Not A Chore: The Zen Of Laundry

Cynthia Kallile, founder of the Meatloaf Bakery, recharges by doing laundry. She doesn’t care what Betty Friedan would say.

Not A Chore: The Zen Of Laundry
[Photo: Flickr user Christian Senger]

“There’s a little Buddha on a spring on the edge of the washer,” says the entrepreneur Cynthia Kallile, walking me through her daily ritual in poetic tones, “and he’s waiting for me to bring in towels. I dump them in, I turn the water on—hot—and you start to hear the water pour in. I get my detergent, Tide Free and Clear, I unscrew it, pour it in. The lid comes down—boom. Hum, hum, hum, a quiet din in the back of my condo. Then it’ll get to its point of aggression—the whoom! whoom! whoom! —then it’ll thud to a stop, I’ll lift the lid, I’ll throw the towels into the dryer and turn it on medium, and rurr, rurr, it’ll make a noise. It’s almost meditative in a way. It is meditative. Instead of nice music in the background, I’ve got the whirl of my laundry.”

Cynthia Kallile

If Kallile, who is the CEO of Chicago’s Meatloaf Bakery, is able to speak poetically of laundry, of all things, it’s because she loves it so much. Doing laundry—a chore, for most of us—for Kallile is a way to recharge, to rest her brain, and to reconnect with fond memories of her past.

“People might thing I’m kind of obsessed,” says Kallile, 59. “It’s just kind of cathartic for me.” She’s not sure why she loves laundry so much, though she has a few theories. It has something to do with order, perhaps. Growing a business is a chaotic, frantic thing—“there’s no order in it.” But with laundry, everything’s neat, organized. Whites in this pile; darks in the other.

There’s also the sense of accomplishment. “In business, you can keep working at something and working at something, and sometimes it takes forever. With laundry it’s really clear and simple. It’s hot, warm, and very finite, and there’s a sense of completion.”

Her decision to do her own laundry every day after work is all the more remarkable for the fact that there is a professional dry cleaner right next to the Meatloaf Bakery, which she in fact patronizes daily for her business. The kitchen towels she uses at work sop up so much grease on a daily basis that she only trusts an industrial cleaner with them. But the black aprons she and her staff uses? More lightly soiled, so she takes them home each day and washes them herself.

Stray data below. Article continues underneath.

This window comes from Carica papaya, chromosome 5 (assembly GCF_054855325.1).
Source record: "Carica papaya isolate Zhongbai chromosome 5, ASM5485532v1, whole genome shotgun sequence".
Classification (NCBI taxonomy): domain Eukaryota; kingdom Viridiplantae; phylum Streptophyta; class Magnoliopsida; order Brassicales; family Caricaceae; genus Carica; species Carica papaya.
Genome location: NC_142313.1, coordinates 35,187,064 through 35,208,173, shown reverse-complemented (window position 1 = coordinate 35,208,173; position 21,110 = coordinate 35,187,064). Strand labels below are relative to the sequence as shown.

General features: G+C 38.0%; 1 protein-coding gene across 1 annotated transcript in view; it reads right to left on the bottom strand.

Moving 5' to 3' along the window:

She says it’s a decision she made more or less on Day One, when she opened the business in 2008. “I like to do things myself,” she says simply, and of course there’s the matter of saving the business some money. Sometimes she’ll throw in some black garments of her own, and sometimes an employee will draw out a tangled sock when they put on the apron the next morning, to Kallile’s embarrassment. (“I’m a little bit more careful now.”) Still, she won’t stop. “It’s a ritual for me. It’s something I can control and manage,” she says. No matter how successful she’ll get, she says, “it’s highly unlikely I’ll stop washing those aprons. I’ll be doing it as long as I’m making meatloaf.”

The decision to make meatloaf was something of a surprising one, and one she made as she was nearing 50. She had spent her adult life in corporations, and felt a desire to do something entrepreneurial. Working from a remembered recipe of her mother’s, she opened the Meatloaf Bakery. Both her venture and her hobby, then, connect to a love for her mother (who passed away almost three years ago); it was her mother who taught her to do laundry, a fond memory. Kallile broadly recommends that entrepreneurs “try to find something that connects you—and it might sound a little trite—on a soul level, on a deeper level, to what makes you who you are today.”


The image of a woman shuttling between the laundry room and the kitchen is the dream of many a retrograde antifeminist, but it doesn’t bother Kallile at all. “If you could see me right now, I’m smiling, and I’m thinking that’s a really good point,” she says. “But I like to do it. Hey, if you get some joy out of doing laundry, for whatever set of reasons, that’s not diminishing your role as a feminist or woman in the workforce. Do what makes you tick! Do what gets you juiced up!” She goes on: “Everybody should do everything, is my theory, if it works for them and gives them some kind of pleasure. I guess you could say I’m leaning in to my laundry.”

For all her love of washing and drying, though, Kallile has one dirty secret. “I cannot stand folding clothes,” she confides. “I hate it.”

About the author

David Zax is a contributing writer for Fast Company. His writing has appeared in many publications, including Smithsonian, Slate, Wired, and The Wall Street Journal.